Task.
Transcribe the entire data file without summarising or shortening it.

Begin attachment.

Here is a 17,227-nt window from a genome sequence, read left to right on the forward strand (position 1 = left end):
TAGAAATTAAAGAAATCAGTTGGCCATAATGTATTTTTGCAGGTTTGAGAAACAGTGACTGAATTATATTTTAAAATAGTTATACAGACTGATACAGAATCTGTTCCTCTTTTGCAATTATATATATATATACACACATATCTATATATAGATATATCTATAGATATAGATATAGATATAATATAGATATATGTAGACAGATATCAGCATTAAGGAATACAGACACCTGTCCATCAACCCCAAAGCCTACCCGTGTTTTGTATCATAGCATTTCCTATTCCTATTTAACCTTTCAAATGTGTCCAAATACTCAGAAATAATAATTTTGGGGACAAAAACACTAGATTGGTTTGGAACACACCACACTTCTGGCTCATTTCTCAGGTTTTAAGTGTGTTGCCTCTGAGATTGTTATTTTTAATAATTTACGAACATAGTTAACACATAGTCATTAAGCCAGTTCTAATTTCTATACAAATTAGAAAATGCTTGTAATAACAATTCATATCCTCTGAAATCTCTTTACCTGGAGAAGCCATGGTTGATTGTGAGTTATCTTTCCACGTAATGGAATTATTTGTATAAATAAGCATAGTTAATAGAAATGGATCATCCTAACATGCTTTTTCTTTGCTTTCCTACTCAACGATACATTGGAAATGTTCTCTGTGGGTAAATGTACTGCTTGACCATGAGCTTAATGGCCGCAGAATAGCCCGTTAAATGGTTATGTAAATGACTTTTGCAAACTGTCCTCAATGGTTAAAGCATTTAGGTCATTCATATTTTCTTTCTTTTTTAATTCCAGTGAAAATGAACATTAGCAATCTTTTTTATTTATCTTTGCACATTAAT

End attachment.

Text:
Here is a 17,227-nt window from a genome sequence, read left to right on the forward strand (position 1 = left end):
TAGAAATTAAAGAAATCAGTTGGCCATAATGTATTTTTGCAGGTTTGAGAAACAGTGACTGAATTATATTTTAAAATAGTTATACAGACTGATACAGAATCTGTTCCTCTTTTGCAATTATATATATATATACACACATATCTATATATAGATATATCTATAGATATAGATATAGATATAATATAGATATATGTAGACAGATATCAGCATTAAGGAATACAGACACCTGTCCATCAACCCCAAAGCCTACCCGTGTTTTGTATCATAGCATTTCCTATTCCTATTTAACCTTTCAAATGTGTCCAAATACTCAGAAATAATAATTTTGGGGACAAAAACACTAGATTGGTTTGGAACACACCACACTTCTGGCTCATTTCTCAGGTTTTAAGTGTGTTGCCTCTGAGATTGTTATTTTTAATAATTTACGAACATAGTTAACACATAGTCATTAAGCCAGTTCTAATTTCTATACAAATTAGAAAATGCTTGTAATAACAATTCATATCCTCTGAAATCTCTTTACCTGGAGAAGCCATGGTTGATTGTGAGTTATCTTTCCACGTAATGGAATTATTTGTATAAATAAGCATAGTTAATAGAAATGGATCATCCTAACATGCTTTTTCTTTGCTTTCCTACTCAACGATACATTGGAAATGTTCTCTGTGGGTAAATGTACTGCTTGACCATGAGCTTAATGGCCGCAGAATAGCCCGTTAAATGGTTATGTAAATGACTTTTGCAAACTGTCCTCAATGGTTAAAGCATTTAGGTCATTCATATTTTCTTTCTTTTTTAATTCCAGTGAAAATGAACATTAGCAATCTTTTTTATTTATCTTTGCACATTAAT